Interferon-Alfa With or Without Chemotherapy and Peripheral Stem Cell Transplantation in Treating Patients With Newly Diagnosed Chronic Myelogenous Leukemia
RATIONALE: Interferon alfa may interfere with the growth of cancer cells. Drugs used in chemotherapy use different ways to stop cancer cells from dividing so they stop growing or die. Combining interferon alfa with high-dose chemotherapy and peripheral stem cell transplantation may allow the doctor to give higher doses of chemotherapy drugs and kill more cancer cells.
PURPOSE: Randomized phase III trial to compare the effectiveness of interferon alfa with or without peripheral stem cell transplantation in treating patients who have newly diagnosed chronic myelogenous leukemia in chronic phase.
Biological: recombinant interferon alfa
Procedure: peripheral blood stem cell transplantation
|Study Design:||Allocation: Randomized
Primary Purpose: Treatment
|Official Title:||PROSPECTIVE RANDOMISED STUDY TO COMPARE INTERFERON-ALPHA-n1 (WELLFERON) VS 'IDAC' CHEMOTHERAPY AND AUTOGRAFTING FOLLOWED BY INTERFERON ALPHA-n1 (WELLFERON) IN PATIENTS WITH NEWLY DIAGNOSED CHRONIC PHASE CHRONIC MYELOID LEUKEMIA|
|Study Start Date:||January 1996|
|Primary Completion Date:||January 2009 (Final data collection date for primary outcome measure)|
OBJECTIVES: I. Compare overall survival in patients with chronic myelogenous leukemia in chronic phase treated with interferon alfa with or without cytarabine vs autologous peripheral blood stem cell transplantation followed by interferon alfa with or without cytarabine. II. Compare the time to blast transformation with these treatment regimens in these patients. III. Compare the number of these patients reverting to Philadelphia chromosome (Ph) negative hematopoiesis with these treatment regimens. IV. Compare the complete and major cytogenetic response rates in these patients at one year after receiving these treatment regimens and annually thereafter. V. Compare the hematological remission rate in these patients after receiving these treatment regimens. VI. Compare the duration of hematological remission and its impact on survival and blastic transformation in these patients after receiving these treatment regimens. VII. Compare the duration of Ph negative hemapoiesis and its impact on survival and blastic transformation in these patients after receiving these treatment regimens. VIII. Determine the number of these patients who fail one treatment regimen and can be rescued with the alternative. IX. Compare quality of life in these patients with these treatment regimens. X. Determine the number of these patients who tolerate these two regimens.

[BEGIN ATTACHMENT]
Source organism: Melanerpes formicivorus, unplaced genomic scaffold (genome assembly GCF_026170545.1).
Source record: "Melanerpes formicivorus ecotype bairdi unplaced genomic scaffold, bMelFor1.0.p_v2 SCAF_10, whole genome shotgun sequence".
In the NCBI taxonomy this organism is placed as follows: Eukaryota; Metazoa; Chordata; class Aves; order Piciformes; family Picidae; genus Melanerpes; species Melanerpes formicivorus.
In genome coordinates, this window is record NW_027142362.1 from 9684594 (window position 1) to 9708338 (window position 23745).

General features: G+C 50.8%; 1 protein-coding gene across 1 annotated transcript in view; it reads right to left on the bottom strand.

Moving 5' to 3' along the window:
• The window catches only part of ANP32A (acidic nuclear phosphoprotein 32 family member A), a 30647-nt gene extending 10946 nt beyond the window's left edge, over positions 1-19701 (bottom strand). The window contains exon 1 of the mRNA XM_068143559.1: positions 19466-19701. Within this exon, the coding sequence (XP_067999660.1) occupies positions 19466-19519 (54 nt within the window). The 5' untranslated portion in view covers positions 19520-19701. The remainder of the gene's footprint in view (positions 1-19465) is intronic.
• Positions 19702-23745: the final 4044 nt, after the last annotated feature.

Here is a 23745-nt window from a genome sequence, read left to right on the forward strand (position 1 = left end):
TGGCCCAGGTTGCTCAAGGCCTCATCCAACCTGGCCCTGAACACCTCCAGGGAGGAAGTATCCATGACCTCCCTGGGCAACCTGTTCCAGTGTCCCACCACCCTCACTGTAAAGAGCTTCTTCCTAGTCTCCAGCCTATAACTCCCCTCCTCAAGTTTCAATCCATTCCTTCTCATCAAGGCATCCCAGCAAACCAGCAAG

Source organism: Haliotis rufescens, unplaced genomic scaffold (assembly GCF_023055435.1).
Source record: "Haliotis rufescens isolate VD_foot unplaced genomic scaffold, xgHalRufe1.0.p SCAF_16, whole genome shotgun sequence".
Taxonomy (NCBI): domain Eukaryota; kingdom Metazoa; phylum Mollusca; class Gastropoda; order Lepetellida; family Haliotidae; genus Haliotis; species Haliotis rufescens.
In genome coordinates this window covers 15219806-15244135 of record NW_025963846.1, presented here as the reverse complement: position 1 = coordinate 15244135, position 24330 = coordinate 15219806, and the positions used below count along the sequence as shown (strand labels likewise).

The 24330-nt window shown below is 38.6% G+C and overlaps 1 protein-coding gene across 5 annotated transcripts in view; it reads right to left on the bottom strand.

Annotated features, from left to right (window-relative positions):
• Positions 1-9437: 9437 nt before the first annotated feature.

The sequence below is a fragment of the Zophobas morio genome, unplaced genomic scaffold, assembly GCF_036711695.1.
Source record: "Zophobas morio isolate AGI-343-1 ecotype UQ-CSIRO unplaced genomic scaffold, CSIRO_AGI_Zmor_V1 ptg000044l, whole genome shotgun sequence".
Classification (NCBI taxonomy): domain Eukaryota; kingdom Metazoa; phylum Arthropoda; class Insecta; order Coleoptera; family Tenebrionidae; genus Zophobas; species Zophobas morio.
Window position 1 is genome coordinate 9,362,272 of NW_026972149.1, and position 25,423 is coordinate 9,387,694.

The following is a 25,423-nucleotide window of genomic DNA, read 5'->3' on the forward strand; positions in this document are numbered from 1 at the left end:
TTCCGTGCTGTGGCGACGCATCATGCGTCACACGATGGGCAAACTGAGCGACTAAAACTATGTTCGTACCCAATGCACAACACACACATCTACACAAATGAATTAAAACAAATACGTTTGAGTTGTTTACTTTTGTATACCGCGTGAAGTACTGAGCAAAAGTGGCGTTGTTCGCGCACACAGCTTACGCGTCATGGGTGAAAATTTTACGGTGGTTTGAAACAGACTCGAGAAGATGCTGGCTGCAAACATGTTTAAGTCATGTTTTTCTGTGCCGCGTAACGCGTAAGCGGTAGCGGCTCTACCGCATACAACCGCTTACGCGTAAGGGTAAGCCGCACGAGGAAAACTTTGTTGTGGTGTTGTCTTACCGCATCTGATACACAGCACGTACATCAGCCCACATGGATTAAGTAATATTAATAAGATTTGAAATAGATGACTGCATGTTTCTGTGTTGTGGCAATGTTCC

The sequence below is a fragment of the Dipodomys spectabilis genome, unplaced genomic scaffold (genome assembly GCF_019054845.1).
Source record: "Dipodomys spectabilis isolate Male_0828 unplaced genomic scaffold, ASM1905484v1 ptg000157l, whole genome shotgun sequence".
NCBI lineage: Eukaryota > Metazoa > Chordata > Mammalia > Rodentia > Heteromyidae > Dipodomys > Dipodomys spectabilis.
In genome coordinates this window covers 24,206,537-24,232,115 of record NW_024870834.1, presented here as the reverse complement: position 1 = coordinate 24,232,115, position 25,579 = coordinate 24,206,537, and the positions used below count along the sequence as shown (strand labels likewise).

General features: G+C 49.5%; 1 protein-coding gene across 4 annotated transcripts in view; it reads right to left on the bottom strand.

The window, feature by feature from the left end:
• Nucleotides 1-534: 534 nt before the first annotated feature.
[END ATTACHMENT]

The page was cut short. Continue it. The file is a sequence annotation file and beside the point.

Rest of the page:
OUTLINE: This is a randomized, multicenter study. Patients are randomized to one of two treatment arms. Arm I: Patients undergo mobilization chemotherapy with a regimen of the center's choice, such as either of the following: Patients receive idarubicin IV over 10 minutes, etoposide IV over 2 hours, and cytarabine IV over 2 hours on days 1-3; and filgrastim (G-CSF) subcutaneously (SC) starting day 11 and continuing until blood counts recover. OR Patients receive hydroxyurea IV daily until the neutrophil count drops below 1,000/mm3 or the platelet count drops below 20,000/mm3 followed by G-CSF SC for 3 consecutive days or until leukapheresis is complete. Following mobilization therapy, patients undergo leukapheresis within 6 months of diagnosis. Patients then undergo cytoreductive therapy consisting of oral busulfan on days -5 to -2. Autologous peripheral blood stem cells are infused on day 0. Once blood counts have recovered, patients receive interferon alfa SC 3 times a week for 8 weeks, and then daily for at least a total of 6 months or until disease progression. At the discretion of the treating physician, patients may also receive cytarabine SC once a day for 10 days each month, beginning 2 weeks after the interferon alfa therapy begins and continuing until complete cytogenetic response is achieved. Arm II: Patients receive interferon alfa SC 3 times a week for 4 weeks, and then daily for 6 months. If hematological remission is achieved after 6 months, interferon treatment is continued for at least another 6 months or until disease progression. At the discretion of the treating physician, patients may also receive cytarabine as in arm I. Quality of life is assessed at defined intervals. Patients are followed for at least 2 years.
PROJECTED ACCRUAL: Approximately 744 patients will be accrued for this study within 5 years.
|United States, New Jersey|
|Hackensack University Medical Center|
|Hackensack, New Jersey, United States, 07601|
|Riverview Medical Center - Booker Cancer Center|
|Red Bank, New Jersey, United States, 07701|
|Glasgow, Scotland, United Kingdom, G4 0SF|
|Study Chair:||Ian M. Franklin, MB, PhD||Royal Infirmary - Castle|
|Study Chair:||Hillard M. Lazarus, MD||Case Comprehensive Cancer Center|